Today digital payments firm Checkout.com announced it was joining the Libra Association, the digital currency and payments network founded by Facebook. This is the second addition in a week after non-profit Heifer International joined last week.
In a blog post, Checkout.com said the purpose of joining is to optimize the payments of merchants and improve efficiencies.
The London based firm provides payment processing to clients including Samsung, Getty Images, Patreon and Virgin Active. Last May, it raised a $230 million Series A at a $2 billion valuation funded by Insight Partners, DST Global and GIC, the Singapore sovereign wealth fund, amongst others.
Ironically, Checkout.com says one of its attractions is to be part of a regulated system which “protects the ecosystem from systemic abuses.” Just seven months ago, Stripe along with Visa, Mastercard and others dropped out of Libra because of the regulatory pushback.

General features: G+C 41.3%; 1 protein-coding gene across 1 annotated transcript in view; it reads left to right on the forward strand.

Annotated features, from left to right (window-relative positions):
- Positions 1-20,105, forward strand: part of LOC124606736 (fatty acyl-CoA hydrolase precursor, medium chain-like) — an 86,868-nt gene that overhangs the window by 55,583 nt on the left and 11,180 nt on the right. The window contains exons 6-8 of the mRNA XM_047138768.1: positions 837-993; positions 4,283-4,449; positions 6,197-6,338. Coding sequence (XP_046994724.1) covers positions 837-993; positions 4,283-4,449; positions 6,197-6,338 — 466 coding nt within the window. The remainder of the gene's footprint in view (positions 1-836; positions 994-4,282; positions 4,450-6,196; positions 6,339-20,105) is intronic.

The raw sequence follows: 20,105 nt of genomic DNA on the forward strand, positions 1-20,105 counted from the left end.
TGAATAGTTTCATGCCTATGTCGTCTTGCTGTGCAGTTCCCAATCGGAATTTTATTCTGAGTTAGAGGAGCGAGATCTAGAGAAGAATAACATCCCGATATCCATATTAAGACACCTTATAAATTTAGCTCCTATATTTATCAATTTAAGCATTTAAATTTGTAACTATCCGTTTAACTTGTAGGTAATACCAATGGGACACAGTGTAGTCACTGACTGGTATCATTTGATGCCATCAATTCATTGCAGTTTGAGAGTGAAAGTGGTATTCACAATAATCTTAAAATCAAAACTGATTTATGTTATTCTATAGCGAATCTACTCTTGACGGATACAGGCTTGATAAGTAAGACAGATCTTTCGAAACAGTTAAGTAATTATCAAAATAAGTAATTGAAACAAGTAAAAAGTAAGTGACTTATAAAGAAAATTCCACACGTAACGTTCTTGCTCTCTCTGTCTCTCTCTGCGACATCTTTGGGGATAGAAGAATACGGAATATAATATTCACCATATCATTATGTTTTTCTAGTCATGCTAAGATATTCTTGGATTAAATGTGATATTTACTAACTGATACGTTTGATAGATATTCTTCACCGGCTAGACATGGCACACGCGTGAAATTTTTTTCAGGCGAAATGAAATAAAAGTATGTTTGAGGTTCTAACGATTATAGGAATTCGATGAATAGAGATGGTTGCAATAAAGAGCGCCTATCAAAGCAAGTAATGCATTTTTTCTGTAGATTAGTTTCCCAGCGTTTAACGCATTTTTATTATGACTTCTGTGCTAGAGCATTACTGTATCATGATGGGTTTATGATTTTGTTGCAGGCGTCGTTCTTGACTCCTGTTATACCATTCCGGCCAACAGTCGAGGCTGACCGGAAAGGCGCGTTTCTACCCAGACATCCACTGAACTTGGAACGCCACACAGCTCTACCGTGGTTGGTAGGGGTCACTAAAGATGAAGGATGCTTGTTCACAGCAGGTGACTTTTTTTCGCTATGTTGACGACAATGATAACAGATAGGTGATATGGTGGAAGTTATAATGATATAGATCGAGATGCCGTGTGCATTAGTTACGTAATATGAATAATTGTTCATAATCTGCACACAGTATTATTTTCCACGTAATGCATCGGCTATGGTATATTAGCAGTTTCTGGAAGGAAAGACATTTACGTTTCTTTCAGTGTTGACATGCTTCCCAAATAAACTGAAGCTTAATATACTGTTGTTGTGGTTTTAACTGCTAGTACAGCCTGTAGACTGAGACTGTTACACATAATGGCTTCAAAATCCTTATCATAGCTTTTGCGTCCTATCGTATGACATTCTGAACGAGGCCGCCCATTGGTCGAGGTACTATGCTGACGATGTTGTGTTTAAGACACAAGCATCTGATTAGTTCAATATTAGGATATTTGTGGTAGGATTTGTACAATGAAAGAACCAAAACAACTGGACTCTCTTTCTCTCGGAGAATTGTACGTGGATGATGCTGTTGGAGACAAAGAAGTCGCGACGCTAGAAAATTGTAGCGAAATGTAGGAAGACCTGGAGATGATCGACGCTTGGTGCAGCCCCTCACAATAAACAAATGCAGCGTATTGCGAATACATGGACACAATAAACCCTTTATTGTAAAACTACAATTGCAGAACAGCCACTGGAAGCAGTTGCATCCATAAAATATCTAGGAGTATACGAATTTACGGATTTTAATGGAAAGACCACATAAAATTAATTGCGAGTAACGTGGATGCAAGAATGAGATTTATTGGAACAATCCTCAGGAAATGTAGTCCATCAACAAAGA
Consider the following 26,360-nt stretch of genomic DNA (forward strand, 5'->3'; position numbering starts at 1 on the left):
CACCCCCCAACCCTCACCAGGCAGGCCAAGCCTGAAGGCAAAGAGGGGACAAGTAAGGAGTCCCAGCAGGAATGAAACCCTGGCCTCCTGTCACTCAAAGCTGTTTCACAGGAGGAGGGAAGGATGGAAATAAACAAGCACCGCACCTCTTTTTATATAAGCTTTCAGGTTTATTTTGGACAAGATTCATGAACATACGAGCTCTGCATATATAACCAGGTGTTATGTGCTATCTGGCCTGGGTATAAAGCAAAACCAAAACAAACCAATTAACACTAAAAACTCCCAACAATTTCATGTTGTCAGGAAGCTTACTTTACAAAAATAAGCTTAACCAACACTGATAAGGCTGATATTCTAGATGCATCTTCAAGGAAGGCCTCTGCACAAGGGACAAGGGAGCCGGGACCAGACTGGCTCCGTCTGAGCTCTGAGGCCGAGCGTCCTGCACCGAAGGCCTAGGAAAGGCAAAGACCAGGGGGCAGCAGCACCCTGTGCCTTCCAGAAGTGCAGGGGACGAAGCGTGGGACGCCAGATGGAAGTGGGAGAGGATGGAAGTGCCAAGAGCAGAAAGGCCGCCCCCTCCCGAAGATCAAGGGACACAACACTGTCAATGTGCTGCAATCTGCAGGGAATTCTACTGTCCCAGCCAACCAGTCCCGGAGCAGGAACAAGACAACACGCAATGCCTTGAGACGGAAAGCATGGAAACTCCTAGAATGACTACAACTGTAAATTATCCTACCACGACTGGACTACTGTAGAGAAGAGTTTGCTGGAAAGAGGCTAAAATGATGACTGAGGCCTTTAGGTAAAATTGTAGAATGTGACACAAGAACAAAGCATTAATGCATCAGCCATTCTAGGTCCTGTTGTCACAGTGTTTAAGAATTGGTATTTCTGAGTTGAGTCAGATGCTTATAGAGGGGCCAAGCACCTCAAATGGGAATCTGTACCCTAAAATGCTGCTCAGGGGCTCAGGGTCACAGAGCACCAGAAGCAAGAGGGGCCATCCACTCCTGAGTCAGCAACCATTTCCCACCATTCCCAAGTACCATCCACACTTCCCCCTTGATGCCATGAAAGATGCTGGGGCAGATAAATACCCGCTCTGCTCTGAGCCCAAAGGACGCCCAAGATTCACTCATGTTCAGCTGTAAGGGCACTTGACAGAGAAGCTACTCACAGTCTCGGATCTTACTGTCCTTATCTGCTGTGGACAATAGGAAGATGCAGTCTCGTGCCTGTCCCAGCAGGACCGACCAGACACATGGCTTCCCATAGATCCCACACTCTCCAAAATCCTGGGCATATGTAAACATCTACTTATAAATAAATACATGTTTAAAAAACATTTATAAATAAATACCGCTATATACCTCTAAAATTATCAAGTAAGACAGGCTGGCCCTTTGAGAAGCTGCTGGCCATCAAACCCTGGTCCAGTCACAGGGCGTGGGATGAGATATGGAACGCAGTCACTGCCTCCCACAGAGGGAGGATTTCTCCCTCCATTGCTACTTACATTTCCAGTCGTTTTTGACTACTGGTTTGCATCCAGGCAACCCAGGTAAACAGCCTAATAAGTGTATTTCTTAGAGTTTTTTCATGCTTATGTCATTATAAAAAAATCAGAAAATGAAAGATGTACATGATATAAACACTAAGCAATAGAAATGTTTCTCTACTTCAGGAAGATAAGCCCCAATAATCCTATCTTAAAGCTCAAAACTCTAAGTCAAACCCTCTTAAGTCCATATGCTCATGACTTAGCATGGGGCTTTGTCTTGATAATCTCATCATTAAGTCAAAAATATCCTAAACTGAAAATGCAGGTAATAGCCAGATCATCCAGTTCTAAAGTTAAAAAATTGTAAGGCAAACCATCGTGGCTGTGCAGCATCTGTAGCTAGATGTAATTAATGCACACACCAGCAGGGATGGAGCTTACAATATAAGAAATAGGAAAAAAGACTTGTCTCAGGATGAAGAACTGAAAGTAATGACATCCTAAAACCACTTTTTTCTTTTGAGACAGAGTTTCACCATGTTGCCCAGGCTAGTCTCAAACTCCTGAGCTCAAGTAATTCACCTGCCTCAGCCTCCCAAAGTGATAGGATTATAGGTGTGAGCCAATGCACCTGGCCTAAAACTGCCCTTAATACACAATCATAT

And that resistance is ongoing. Two weeks ago, Libra published a new version of its whitepaper, which showed numerous compromises to satisfy regulators. But within hours, a U.S. congresswoman said she was continuing to pursue legislation to have all stablecoins treated as securities.
Separately, a Federal Reserve Counsel wrote on Ledger Insights about current legislation that relates to stablecoins. Based on that, our interpretation is that Libras’ coins will likely be securities, even the additional single currency ones now proposed. That’s because government securities will partly back them. And packaging securities gives you a security.
And last week, Facebook made a massive $5.7 billion investment into Indian telecoms firm Reliance Jio. We think that at the very least, Libra or Facebook’s Calibra wallet could be part of the motivation given India is the biggest market for Facebook and subsidiary WhatsApp. And India has a big appetite for digital currency.